Anti-racism campaigners and asylum seekers have gathered to send out the message that far-right groups peddling hate and intolerance are not welcome in Coventry.

Around 70 people attended a counter-demonstration yesterday afternoon (Wednesday, September 2) organised in response to Britain First descending on two hotels in the city in protest at the Home Office’s arrangements providing temporary accomodation for migrants.

The rally, organised by the Coventry branch of Stand up to Racism (SutR), centred on Broadgate Square in the city centre, where people of all ages gathered despite the drizzle.

Speakers included union activists and an asylum seeker who described the conditions at one of the hotels as like a “prison” that has not been of the new arrivals’ choosing.

The rally followed disorder after Britain First appeared at the Coventry Hill and Royal Court hotels, both part of the Britannia chain, on Saturday (August 29).

Speaking at the demo, Andy Pettit, of SutR, said: “Britain First came here on Saturday expecting to intimidate, harass and provoke asylum seekers who are housed at the Coventry Hill Hotel in Allesley.



Protesters and asylum seekers spell out the message outside the Coventry Hill Hotel

“They also went to the Royal Court Hotel because that’s been in the news as a possible venue for more asylum seekers to come to Coventry.

“A lot of people on the right want to spread lies about refugees coming here to claim benefits and live in luxury.

“The reason why people are being housed in the Coventry Hill Hotel is because it’s a temporary measure due to the Covid crisis, it’s a place where they can be housed as individuals in individual rooms, but they are not that happy about the situation. It’s not something that they have chosen to do to live in luxury.



Protesters gathered in the rain to show their opposition to far-right group Britain First

“Basically, the situation is they get three meals a day and they get five pounds a week to live on.

“Five pounds for the men, ten pounds for the women, and they have got to do their laundry, pay their mobile phone top-up, get on the bus and so on.

“If they were an asylum seeker living in the city [centre] they would be on £36.95 a week and they would be able to buy their own food and choose where to go, visit their places of worship and be amongst their communities. So they are not there of their own choosing and it’s a pretty depressing experience.”



Dixon told the rally that the image of asylum seekers living in luxury is a myth and they did not choose to be housed in hotels

‘We feel threatened’

An asylum seeker who gave his name as Dixon also gave a speech to the rally, giving a first-hand perspective of life inside the Coventry Hill Hotel.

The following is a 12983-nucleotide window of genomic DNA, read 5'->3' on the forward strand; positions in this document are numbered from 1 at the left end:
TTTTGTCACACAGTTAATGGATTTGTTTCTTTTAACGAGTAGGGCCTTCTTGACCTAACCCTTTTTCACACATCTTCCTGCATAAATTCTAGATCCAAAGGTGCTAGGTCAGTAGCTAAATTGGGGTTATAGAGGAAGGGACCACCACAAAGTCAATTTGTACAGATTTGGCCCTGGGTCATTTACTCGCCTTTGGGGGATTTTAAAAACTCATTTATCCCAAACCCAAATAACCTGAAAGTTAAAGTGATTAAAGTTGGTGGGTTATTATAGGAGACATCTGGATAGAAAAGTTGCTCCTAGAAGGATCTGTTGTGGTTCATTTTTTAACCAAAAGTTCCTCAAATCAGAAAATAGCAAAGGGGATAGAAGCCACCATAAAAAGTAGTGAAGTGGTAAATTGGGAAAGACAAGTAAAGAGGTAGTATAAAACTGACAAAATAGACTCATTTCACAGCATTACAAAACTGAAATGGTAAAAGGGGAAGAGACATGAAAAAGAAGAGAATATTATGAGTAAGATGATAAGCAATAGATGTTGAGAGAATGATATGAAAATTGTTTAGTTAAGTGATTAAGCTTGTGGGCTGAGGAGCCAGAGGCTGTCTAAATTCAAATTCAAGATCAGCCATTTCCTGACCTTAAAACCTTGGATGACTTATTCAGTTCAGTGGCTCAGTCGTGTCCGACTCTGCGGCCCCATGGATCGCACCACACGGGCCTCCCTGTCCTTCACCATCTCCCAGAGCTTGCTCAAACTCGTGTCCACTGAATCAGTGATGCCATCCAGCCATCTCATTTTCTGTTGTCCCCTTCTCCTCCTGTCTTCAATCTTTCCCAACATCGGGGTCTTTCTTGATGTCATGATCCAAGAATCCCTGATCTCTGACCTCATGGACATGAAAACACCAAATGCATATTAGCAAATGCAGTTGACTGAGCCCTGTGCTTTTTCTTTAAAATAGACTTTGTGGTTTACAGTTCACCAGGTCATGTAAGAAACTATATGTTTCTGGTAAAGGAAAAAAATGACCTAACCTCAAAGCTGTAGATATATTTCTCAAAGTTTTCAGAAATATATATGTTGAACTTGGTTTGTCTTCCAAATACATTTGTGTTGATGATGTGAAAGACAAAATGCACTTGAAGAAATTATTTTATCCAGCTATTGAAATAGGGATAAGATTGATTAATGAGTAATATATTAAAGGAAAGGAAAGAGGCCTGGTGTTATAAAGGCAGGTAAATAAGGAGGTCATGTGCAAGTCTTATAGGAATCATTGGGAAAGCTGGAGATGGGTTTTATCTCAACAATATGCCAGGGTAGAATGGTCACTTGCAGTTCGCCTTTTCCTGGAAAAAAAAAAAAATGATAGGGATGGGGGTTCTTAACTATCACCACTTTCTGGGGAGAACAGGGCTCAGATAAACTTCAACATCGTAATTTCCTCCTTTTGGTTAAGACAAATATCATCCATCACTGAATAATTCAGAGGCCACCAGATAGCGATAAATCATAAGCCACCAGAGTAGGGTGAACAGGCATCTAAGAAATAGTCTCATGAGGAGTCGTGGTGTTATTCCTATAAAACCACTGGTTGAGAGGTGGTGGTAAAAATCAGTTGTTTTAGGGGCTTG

He said: “Many of us here seeking asylum come from nations we are proud of, however circumstances and challenges have led us to be here, not because we have chosen to be here, but because we have issues beyond our control and because the UK has signed up to the 1951 Refugee Convention that led us to seek asylum here.

“If the UK had not signed up to that or accepted us I wouldn’t be here. We are here legitimately at this point in time.

“There is this usual notion that refugees have been housed in hotels and they are enjoying luxury.

“I would like to debunk that assertion and give you the reality…this is not the case.

“We wish we could stay elsewhere, the experience is similar to prison.”

Dixon claimed that there were constraints to people’s personal freedoms at the hotel, such as not being able to choose what food to eat at three set meal times each day.

He said: “Many of us are ashamed to be identified as refugees in this strange country and we are not happy, we are all depressed, we feel rejected and we feel demonised.

“I want to make this humble appeal to the Government to say the security we sought in the UK has been breached by the activities of the far-right. We felt threatened, we felt molested and we felt mocked. The activities of the far-right have compounded our challenges. We are all afraid because we are not sure of where our security will come from.”

With restrictions still in place to prevent the spread of Covid-19, most of the protesters wore face coverings and tried to stay a couple of steps from the next group or person.

A group of around a dozen people then went to the Coventry Hill Hotel, where they donated food and chatted with asylum seekers outside the entrance. After the visitors unfurled a ‘refugees welcome’ banner in front of the steps, a small group of guests came outside to express their gratitude.

One Syrian man said: “It’s amazing to see these people here. I’m happy to see this and to see some new, friendly faces here. It shows that British people do care about us.”



Three protesters who have been part of the anti-HS2 movement but attended the counter-demo in their own capacity as anti-racism activists

MP’s message

South Coventry MP Zarah Sultana, who was in Westminster on parliamentary business, sent a message which was read to the crowd.

She said: “I was appalled that the fascist group, Britain First, targeted hotels housing asylum seekers in Coventry last weekend. Fascism has no place within our city or our society.

“We are proud to be a City of Sanctuary and I know we will stand-up and fight back against the far-right. I join you in saying: Britain First out of Coventry – refugees welcome here.

“This city has a proud tradition of welcoming migrants and refugees, from Irish migrants in the 1960s, to Syrian refugees in recent years.

“That is a tradition that we must continue to fight for and proudly champion.”

*A man has been charged with common assault following the disorder at the hotels.

James White, of St Michaels Crescent, Southam, will appear in court on October 22.





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